Just like taking your pet on a plane, your first order of business is to find out if the train permits pets (even those in carriers) to be “passengers” and if so, what is the fee and what regulations apply. PetFriendlyTravel.com has a list of international and domestic trains, including commuter railroads and public transport in the U.S.
On its pets section, Amtrak lists its rules and regulations, as well as which routes prohibit pets. Dogs and cats can’t weigh more than 20 pounds (including the weight of the carrier) and are limited to one pet per customer. And just like plane travel, your pet carrier counts as one piece of carry-on baggage.
Pets are only permitted in Coach Class, and Amtrak has a maximum of five pets per train (service animals don’t apply to this limit) so make your pet reservations as early as possible. The fee is $26 (or 800 Amtrak Guest Rewards points) for each travel segment. And don’t plan on taking your pet on a long train trip, since the time limit for pet travel is seven hours total, including transfer time between trains on multiple-segment trips. Check the site for more requirements and stipulations.
Taking your pet overseas? International Cat Care says to check regulations first for any preventive health requirements such as vaccinations. Summer Street Cat Clinic notes that all countries require an international health certificate within a specific timeframe, and some countries may also require a time of quarantine when entering the country.
For more information about interstate and overseas travel with pets, visit the USDA’s Animal and Plant Health Inspection Service APHIS Pet Travel section. MyMove.com also has a State-By-State Guide to Moving with Pets.
WHN TIP – Oh, No! Where’d He Go? If despite your best efforts, your pet got away, act quickly and alert the officials where it happened: the train station, airport terminal or hotel, for example. Make sure to have photocopies and details of ID tags, tattoos, microchips and licenses as well as a recent photo and description of your pet. More advice in Create a Pet Travel Kit and Help! My Pet’s Missing!
Time for a Pet-Sitter?
If despite your best efforts, taking Fluffy or Fido on the journey looks like it would be a bad experience for all involved, then you may need to hire a pet-sitter. The ASPCA has some great advice on hiring a sitter in Pet Sitter Safety: What to Know Before You Go. Boarding your dog or cat is another option, although Fido might like it a lot better than Fluffy!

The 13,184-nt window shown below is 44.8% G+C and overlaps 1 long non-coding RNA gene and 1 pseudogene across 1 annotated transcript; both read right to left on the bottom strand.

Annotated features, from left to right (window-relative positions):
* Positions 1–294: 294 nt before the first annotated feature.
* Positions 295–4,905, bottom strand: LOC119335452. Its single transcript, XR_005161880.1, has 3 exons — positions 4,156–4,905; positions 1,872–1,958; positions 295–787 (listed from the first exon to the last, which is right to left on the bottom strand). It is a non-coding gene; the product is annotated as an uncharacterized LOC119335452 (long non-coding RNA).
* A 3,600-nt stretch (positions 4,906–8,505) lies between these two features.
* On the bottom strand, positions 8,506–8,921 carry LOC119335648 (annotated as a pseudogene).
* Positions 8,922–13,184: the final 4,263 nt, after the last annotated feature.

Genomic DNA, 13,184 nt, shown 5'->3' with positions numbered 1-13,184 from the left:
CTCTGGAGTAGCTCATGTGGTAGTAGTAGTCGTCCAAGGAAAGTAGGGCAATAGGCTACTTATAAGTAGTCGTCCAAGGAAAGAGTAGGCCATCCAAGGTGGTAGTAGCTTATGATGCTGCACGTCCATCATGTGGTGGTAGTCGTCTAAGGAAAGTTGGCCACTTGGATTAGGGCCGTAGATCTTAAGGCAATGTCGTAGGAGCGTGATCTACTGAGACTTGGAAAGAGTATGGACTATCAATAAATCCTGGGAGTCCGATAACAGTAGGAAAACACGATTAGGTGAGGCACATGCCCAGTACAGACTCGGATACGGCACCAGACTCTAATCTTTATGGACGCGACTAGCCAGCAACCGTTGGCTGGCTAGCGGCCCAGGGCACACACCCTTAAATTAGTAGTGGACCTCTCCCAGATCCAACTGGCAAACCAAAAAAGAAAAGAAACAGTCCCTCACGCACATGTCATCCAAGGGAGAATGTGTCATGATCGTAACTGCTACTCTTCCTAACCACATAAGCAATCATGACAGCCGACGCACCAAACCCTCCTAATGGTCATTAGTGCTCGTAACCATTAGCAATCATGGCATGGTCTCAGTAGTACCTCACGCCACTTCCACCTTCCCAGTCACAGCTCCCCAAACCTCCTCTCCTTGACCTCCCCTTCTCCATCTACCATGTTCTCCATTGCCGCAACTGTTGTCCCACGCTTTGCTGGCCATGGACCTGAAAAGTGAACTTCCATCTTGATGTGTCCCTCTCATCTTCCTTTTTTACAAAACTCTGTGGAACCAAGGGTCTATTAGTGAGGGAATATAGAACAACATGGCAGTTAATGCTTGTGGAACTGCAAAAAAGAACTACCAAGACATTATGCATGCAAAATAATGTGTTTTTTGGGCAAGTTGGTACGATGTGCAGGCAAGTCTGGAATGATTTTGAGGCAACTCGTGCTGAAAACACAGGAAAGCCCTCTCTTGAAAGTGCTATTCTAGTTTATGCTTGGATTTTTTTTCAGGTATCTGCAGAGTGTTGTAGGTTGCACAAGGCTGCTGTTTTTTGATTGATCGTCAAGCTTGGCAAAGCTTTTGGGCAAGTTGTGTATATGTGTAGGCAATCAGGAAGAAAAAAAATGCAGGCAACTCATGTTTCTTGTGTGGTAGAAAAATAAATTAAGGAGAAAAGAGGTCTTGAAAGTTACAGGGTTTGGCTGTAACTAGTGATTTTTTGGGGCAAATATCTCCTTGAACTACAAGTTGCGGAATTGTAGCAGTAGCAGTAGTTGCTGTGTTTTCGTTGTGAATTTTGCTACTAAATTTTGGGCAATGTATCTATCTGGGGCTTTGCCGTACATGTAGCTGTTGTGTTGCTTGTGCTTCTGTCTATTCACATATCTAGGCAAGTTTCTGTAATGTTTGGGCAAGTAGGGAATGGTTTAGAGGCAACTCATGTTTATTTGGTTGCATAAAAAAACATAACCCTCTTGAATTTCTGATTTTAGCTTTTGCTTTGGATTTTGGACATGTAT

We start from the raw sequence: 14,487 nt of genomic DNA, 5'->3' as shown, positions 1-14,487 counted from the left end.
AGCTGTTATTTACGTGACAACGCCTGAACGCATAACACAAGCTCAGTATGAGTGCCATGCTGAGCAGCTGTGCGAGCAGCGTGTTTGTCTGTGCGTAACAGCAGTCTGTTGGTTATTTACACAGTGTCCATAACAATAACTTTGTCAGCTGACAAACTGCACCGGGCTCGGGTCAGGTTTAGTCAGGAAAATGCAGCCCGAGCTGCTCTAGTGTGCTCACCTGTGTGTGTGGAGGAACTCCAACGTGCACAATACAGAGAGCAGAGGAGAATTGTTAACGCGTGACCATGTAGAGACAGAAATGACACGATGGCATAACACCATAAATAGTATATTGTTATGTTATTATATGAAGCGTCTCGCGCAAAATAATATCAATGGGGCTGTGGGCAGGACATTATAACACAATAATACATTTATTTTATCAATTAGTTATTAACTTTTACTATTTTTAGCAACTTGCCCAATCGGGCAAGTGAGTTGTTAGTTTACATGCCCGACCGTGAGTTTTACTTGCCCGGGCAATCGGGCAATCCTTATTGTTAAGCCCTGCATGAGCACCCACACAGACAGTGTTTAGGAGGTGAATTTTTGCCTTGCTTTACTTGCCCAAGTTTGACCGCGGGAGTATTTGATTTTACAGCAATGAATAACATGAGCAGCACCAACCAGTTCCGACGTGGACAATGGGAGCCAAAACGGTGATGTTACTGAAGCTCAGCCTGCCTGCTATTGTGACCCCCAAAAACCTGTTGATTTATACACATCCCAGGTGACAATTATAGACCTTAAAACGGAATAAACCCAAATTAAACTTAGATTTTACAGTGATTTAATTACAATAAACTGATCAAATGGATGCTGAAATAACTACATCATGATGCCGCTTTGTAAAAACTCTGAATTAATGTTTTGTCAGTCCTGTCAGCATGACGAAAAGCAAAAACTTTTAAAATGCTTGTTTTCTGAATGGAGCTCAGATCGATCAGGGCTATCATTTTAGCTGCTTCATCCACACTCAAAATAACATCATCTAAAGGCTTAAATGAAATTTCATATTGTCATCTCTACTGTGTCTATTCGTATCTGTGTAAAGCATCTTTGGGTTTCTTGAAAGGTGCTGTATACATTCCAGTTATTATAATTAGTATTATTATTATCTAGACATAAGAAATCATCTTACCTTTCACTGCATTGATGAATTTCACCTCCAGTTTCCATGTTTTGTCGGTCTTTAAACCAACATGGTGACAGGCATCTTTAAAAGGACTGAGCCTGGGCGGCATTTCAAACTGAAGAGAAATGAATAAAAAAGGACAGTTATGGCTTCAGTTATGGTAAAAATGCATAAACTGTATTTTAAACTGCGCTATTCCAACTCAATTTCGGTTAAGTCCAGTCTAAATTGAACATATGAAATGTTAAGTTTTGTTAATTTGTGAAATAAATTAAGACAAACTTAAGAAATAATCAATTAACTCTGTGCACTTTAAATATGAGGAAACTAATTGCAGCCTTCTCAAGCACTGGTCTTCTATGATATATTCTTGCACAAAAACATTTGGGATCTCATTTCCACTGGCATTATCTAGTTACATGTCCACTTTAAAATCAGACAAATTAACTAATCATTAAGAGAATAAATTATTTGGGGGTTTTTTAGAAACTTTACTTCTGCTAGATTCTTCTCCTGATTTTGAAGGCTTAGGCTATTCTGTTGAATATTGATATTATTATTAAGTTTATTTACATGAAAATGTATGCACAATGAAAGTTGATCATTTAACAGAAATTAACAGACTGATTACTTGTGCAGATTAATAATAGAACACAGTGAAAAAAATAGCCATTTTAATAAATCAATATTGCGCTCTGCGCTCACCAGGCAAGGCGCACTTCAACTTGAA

For More Information
All Feline Hospital
All Feline Hospital in Lincoln, Nebraska is a full service feline veterinary hospital.
The American Society for the Prevention of Cruelty to Animals® (ASPCA®) was the first humane society to be established in North America and is, today, one of the largest in the world. Its mission, as stated by founder Henry Bergh in 1866, is “to provide effective means for the prevention of cruelty to animals throughout the United States.”
The Humane Society of the United States is the nation’s most effective animal protection organization.
International Cat Care
International Cat Care (formerly the Feline Advisory Bureau) works with veterinary and welfare organizations all over the world, with a panel of feline veterinary medicine experts, with a feline expert behavior team and with a welfare advisory panel. Its veterinary division – the International Society of Feline Medicine – works with the veterinary profession across the world to provide cutting edge information for the veterinary care of cats and is recognised and respected for the standards it aspires to.
LittleMissCat.com has useful cat-oriented resources and articles.
PetFriendlyTravel.com has guides to pet friendly vacation rentals, hotels and motels, beaches, campgrounds, restaurants and bars, airports, shopping malls, dog parks and more, as well as information on transporting pets by plane and train.
Summer Street Cat Clinic offers comprehensive veterinary care for cats in Buffalo and Getzville, New York.
USDA Animal and Plant Health Inspection Service
The Animal and Plant Health Inspection Service (APHIS) is a multi-faceted Agency with a broad mission area that includes protecting and promoting U.S. agricultural health, regulating genetically engineered organisms, administering the Animal Welfare Act and carrying out wildlife damage management activities. These efforts support the overall mission of USDA, which is to protect and promote food, agriculture, natural resources and related issues.
VCA Animal Hospitals
VCA Animal Hospitals, part of the VCA family of companies, operates more than 800 companion animal veterinary hospitals in the U.S. and Canada. VCA is a leading provider of pet health care services in the country delivered through more than 850 small animal veterinary hospitals in the U.S. and Canada, a preeminent nationwide clinical laboratory system that services all 50 states and Canada (Antech Diagnostics), the leading animal diagnostic imaging company in the market (Sound), and Camp Bow Wow (CBW), the nation’s Premier Doggy Day and Overnight Camp® franchise, an Inc. 5000 company.
Vetstreet Inc.com educates pet owners about the best ways to keep their pets healthy and happy, with advice from veterinarians, trainers and pet experts who are dedicated to giving you the most trusted, authoritative information available.